OR WAIT 15 SECS
AwareDX is the first and only pharmacogenomic data-supported approach to predicting sex differences in drug response, according to investigators.
Researchers have developed an algorithm that is able to accurately predict sex differences in drug response through the implementation of pharmacogenomic data.
The study, published in Cell, presented AwareDX, a resource that uses machine learning to understand sex-specific adverse drug effects (AEs) with the potential for use in drug discovery, repositioning, and pharmacogenetic studies, as well as for further analyses of electronic health records (EHRs) and clinical trials, according to investigators.
Women are twice as likely as men to develop adverse drug reactions (ADRs) to a drug, partly due to differences in pharmacokinetics and pharmacodynamics that induce increased drug bioavailability and sensitivity to medication, according to the study investigators. However, many population-specific ADRs are underexplored, and “women [remain] severely underrepresented in clinical trials,” investigators wrote.
The investigators also pointed out that although the FDA’s Adverse Event Reporting System (FAERS) offers the potential to “systematically quantify sex-specific risks of drugs,” it also is subject to considerable biases due to differential prescription and the sex-specific nature of some diseases and drugs.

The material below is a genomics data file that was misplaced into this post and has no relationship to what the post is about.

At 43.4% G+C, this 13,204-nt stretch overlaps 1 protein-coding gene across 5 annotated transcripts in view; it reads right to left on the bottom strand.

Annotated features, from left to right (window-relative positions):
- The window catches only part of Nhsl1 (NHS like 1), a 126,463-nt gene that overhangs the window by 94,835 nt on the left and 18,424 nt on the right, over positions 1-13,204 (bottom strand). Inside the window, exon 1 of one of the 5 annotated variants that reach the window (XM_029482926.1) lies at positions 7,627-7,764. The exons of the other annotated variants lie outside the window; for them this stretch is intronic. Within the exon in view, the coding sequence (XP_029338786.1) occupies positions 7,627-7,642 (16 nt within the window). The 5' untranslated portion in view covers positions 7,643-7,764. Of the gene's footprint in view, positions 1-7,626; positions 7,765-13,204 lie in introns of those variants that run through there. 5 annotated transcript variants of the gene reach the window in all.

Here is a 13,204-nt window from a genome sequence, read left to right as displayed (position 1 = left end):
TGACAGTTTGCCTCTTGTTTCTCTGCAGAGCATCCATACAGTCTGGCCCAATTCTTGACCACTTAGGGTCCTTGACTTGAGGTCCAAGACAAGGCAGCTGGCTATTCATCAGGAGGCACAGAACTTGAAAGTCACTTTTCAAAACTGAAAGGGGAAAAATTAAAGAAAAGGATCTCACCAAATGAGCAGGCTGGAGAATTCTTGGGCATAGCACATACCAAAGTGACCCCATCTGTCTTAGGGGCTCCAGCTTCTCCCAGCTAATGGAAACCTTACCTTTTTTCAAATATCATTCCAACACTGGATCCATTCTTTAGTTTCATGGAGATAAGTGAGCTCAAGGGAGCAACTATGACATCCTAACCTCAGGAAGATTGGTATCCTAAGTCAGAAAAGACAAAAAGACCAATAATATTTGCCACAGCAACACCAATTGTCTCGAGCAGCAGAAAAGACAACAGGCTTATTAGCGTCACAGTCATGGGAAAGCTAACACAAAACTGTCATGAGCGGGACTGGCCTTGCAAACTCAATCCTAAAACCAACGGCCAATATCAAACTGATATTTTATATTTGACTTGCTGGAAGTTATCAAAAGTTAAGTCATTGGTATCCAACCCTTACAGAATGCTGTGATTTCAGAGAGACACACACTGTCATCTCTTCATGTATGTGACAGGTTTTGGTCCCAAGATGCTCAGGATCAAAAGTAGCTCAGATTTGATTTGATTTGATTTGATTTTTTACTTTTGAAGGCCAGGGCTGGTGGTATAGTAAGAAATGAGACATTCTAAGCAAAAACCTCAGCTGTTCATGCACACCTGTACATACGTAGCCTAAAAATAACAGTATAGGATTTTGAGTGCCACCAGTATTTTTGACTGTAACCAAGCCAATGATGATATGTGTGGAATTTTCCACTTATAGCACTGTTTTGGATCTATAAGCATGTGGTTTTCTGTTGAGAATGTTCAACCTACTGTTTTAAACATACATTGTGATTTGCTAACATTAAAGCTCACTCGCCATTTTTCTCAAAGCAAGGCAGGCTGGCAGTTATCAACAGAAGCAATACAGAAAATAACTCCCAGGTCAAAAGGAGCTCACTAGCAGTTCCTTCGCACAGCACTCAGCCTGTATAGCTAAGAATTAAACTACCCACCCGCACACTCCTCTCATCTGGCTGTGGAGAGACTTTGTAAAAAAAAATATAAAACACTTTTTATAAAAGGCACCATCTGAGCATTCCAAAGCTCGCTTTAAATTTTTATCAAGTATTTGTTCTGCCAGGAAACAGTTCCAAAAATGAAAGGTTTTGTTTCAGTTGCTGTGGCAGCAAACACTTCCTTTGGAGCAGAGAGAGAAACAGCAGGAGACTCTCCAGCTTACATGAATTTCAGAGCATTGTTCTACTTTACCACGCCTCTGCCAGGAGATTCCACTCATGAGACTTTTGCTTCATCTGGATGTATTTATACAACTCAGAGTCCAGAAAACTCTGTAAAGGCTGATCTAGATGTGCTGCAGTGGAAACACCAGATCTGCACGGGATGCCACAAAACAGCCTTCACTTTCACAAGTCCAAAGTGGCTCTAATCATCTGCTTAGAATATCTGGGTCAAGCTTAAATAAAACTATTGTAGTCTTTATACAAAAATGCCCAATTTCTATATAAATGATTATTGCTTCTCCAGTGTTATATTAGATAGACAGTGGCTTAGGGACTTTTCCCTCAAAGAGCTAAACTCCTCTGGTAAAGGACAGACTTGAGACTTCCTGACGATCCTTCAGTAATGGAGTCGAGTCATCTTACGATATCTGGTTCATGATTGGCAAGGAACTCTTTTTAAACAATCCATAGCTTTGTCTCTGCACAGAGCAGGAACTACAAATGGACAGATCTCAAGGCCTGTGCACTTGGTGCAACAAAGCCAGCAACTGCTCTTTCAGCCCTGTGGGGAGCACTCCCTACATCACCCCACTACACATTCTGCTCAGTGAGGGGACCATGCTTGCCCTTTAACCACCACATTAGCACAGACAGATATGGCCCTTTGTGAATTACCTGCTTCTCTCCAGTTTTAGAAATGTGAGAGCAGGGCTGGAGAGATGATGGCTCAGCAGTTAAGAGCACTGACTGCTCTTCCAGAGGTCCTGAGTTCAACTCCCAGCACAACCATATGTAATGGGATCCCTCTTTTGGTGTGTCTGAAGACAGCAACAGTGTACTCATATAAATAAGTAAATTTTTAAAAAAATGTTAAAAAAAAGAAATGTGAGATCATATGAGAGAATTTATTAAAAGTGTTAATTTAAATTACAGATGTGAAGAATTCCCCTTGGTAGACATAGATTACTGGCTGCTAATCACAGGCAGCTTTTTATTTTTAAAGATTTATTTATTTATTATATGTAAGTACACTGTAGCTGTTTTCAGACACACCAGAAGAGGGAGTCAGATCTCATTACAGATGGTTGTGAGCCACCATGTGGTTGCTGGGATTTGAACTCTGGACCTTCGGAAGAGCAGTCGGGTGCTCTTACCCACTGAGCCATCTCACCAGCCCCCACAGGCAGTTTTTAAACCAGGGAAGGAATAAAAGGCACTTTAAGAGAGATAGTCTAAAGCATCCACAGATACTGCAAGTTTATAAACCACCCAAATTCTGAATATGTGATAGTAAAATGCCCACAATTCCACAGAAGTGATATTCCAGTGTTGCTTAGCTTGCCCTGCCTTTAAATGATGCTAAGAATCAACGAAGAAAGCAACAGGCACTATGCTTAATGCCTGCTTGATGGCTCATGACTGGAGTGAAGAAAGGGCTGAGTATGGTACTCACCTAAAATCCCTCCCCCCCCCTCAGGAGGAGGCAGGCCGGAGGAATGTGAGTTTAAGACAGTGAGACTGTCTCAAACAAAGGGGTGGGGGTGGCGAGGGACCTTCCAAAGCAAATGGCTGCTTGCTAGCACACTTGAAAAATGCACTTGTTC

AwareDX (Analyzing Women At Risk for Experiencing Drug toXicity) “mitigates sex biases in the data by using a machine learning adaptation of propensity score matching,” study authors wrote. A random forest (RF) model predicts the likelihood of being female given confounding factors, and matches drug-exposed females to drug-exposed males, effectively mitigating 79% of underlying sex biases, according to the study.
The approach successfully flagged significant sex-specific AEs, including many that were not identified prior to the use of AwareDX.
Investigators additionally confirmed the accuracy of the AwareDX algorithm by incorporating not only clinical literature, but also metabolic and genetic bases of sex differences in drug response.
The resource includes 20,817 ADEs that it predicted as posing sex-specific risks, in which 62.7% of significant hits posed increased risks to women.
“We believe that AwareDX could vastly advance the incorporation of sex in considerations of drug safety and efficacy. Knowledge of sex differences during drug prescription has the potential to significantly reduce adverse events, making AwareDX a valuable tool for the advancement of precision medicine,” study authors wrote.